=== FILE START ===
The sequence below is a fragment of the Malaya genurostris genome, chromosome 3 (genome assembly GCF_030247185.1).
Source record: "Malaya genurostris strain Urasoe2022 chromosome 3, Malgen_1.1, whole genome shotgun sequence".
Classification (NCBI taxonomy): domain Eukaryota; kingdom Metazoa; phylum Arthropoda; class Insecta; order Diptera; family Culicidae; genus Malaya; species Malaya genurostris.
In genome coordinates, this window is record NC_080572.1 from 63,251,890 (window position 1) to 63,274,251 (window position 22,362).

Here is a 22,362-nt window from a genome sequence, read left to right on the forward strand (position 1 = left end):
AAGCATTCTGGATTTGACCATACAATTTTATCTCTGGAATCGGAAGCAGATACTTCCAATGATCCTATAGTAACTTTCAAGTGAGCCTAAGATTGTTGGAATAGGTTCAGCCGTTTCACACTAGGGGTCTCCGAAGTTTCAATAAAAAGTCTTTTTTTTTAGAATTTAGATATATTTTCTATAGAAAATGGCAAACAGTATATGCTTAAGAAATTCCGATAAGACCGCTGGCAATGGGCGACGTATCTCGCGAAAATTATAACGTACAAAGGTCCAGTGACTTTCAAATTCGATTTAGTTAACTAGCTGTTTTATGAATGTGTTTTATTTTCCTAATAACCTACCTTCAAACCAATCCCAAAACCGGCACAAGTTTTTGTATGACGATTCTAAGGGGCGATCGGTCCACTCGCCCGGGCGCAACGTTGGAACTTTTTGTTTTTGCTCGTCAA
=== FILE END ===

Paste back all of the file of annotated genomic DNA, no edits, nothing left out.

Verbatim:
The sequence below is a fragment of the Malaya genurostris genome, chromosome 3 (genome assembly GCF_030247185.1).
Source record: "Malaya genurostris strain Urasoe2022 chromosome 3, Malgen_1.1, whole genome shotgun sequence".
Classification (NCBI taxonomy): domain Eukaryota; kingdom Metazoa; phylum Arthropoda; class Insecta; order Diptera; family Culicidae; genus Malaya; species Malaya genurostris.
In genome coordinates, this window is record NC_080572.1 from 63,251,890 (window position 1) to 63,274,251 (window position 22,362).

Here is a 22,362-nt window from a genome sequence, read left to right on the forward strand (position 1 = left end):
AAGCATTCTGGATTTGACCATACAATTTTATCTCTGGAATCGGAAGCAGATACTTCCAATGATCCTATAGTAACTTTCAAGTGAGCCTAAGATTGTTGGAATAGGTTCAGCCGTTTCACACTAGGGGTCTCCGAAGTTTCAATAAAAAGTCTTTTTTTTTAGAATTTAGATATATTTTCTATAGAAAATGGCAAACAGTATATGCTTAAGAAATTCCGATAAGACCGCTGGCAATGGGCGACGTATCTCGCGAAAATTATAACGTACAAAGGTCCAGTGACTTTCAAATTCGATTTAGTTAACTAGCTGTTTTATGAATGTGTTTTATTTTCCTAATAACCTACCTTCAAACCAATCCCAAAACCGGCACAAGTTTTTGTATGACGATTCTAAGGGGCGATCGGTCCACTCGCCCGGGCGCAACGTTGGAACTTTTTGTTTTTGCTCGTCAA